The Beginning of the End
PublisherSalt Publishing
Date Published15 May 2015
Price£ 8.99

The Beginning of the End

by Ian Parkinson

Raymond Verleaux visits Thailand, where he marries a sex worker he has met on the internet. On his return to Belgium he moves into a seaside villa, while his wife becomes a porn star.


Raymond Verleaux’s story is told in the first person, and it becomes immediately clear that Raymond is very odd. He’s intelligent and educated, but seemingly lacking the ability to connect with the feelings of others. His experience of the world is curiously detached, with rare eruptions of emotion only indirectly related to what is happening around him.

When the book starts, Raymond is holding down a job, but has only the most superficial relationships, and with very few people. The closest he comes to interaction with others is via chat rooms on internet sex sites, which is how he comes to contact Joy, a Thai prostitute, and journeys out to marry her. While in Thailand, Raymond hears that his father has died, leaving him a seaside villa. The couple return to Raymond’s flat in Leuven, Belgium, and Joy embarks on a career as a porn star.

After a few brief sexual encounters with other couples, Raymond retreats alone to the villa, a property under threat from the sea, with a room full of boxes containing random objects from his father’s life. The rapid deterioration of the property mirrors his own dissolution: further retreat from human contact, abuse of prescription medications, and increasing dysfunctionality.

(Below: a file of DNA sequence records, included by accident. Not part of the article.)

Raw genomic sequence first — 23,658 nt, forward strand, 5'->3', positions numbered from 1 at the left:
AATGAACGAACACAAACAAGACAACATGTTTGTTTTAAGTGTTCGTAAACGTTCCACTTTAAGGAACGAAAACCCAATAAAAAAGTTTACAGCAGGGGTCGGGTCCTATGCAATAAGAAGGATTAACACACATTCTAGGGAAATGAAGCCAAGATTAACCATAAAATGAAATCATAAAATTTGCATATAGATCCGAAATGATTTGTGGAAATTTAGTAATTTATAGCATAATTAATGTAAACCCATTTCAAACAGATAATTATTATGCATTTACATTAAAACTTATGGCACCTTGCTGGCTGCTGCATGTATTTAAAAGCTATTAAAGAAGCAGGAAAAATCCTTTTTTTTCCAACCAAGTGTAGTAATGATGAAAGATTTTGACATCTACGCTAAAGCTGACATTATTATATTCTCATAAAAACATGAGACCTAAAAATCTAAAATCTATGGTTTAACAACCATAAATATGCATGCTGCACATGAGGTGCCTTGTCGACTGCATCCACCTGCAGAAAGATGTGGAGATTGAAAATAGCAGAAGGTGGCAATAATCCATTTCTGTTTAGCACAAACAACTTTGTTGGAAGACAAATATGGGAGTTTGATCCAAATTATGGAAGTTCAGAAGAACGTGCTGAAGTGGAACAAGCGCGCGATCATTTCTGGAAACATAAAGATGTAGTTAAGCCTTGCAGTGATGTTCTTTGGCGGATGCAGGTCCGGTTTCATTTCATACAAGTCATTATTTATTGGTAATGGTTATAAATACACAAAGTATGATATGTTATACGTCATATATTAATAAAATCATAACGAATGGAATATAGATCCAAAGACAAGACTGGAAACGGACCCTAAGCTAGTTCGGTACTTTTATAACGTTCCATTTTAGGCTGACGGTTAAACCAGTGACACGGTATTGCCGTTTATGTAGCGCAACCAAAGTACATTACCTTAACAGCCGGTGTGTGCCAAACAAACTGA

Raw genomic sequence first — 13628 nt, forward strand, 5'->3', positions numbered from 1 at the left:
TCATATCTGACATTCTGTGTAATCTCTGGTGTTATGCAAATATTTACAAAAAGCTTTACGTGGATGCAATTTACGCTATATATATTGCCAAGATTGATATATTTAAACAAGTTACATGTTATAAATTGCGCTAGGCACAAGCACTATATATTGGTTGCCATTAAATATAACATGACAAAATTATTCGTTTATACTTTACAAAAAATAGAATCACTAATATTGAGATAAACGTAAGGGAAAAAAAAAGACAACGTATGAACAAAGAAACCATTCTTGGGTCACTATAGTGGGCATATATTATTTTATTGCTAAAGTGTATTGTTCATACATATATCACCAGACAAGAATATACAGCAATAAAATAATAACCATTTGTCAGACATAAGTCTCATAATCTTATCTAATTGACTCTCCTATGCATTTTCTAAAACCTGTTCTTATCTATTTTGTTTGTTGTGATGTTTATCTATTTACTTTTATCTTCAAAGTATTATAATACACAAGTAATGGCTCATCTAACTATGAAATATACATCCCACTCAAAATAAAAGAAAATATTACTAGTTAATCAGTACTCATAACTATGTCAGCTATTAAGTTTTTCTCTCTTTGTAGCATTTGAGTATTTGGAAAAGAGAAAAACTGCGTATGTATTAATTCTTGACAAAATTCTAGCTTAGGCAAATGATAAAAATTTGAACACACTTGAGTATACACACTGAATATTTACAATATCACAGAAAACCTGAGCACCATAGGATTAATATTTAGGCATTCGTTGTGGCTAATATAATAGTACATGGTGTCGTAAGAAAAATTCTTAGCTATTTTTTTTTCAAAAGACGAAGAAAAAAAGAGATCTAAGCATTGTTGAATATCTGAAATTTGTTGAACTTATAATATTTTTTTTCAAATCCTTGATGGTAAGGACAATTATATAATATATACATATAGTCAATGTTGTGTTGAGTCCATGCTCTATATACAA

This is a disquieting read. Raymond’s thoughts reflect a uniformly flat rendition of his experience, giving the same low emotional intensity to the suicide of a neighbour, visits from a would-be electricity provider, or sexually explicit exchanges on the internet. It is perhaps the latter which is most shocking: the contrast between the detailed clinical depiction of body parts, and the complete lack of any human warmth or empathy in the couplings they make.

At the same time, the story is oddly compelling. The reader is dragged along, appalled by the lack of direction and emptiness of Raymond’s life but fascinated as to how this train will finally run into the buffers. And the portrait of a world simultaneously familiar but yet so alien, rendered in such stark outlines, provokes one to ponder on human interaction, what defines it and what life would be without it.

This is a tremendously impressive first novel, which strikes me as easier to conceive than to carry through without a misstep, which is something Ian Parkinson has surely achieved. The author maintains a focus on small detail which makes the picture utterly convincing.  It is a portrait of deviant behaviour which takes the reader on a ride into psychological depths which few crime novels achieve.

Reviewed 30 January 2016 by Chris Roberts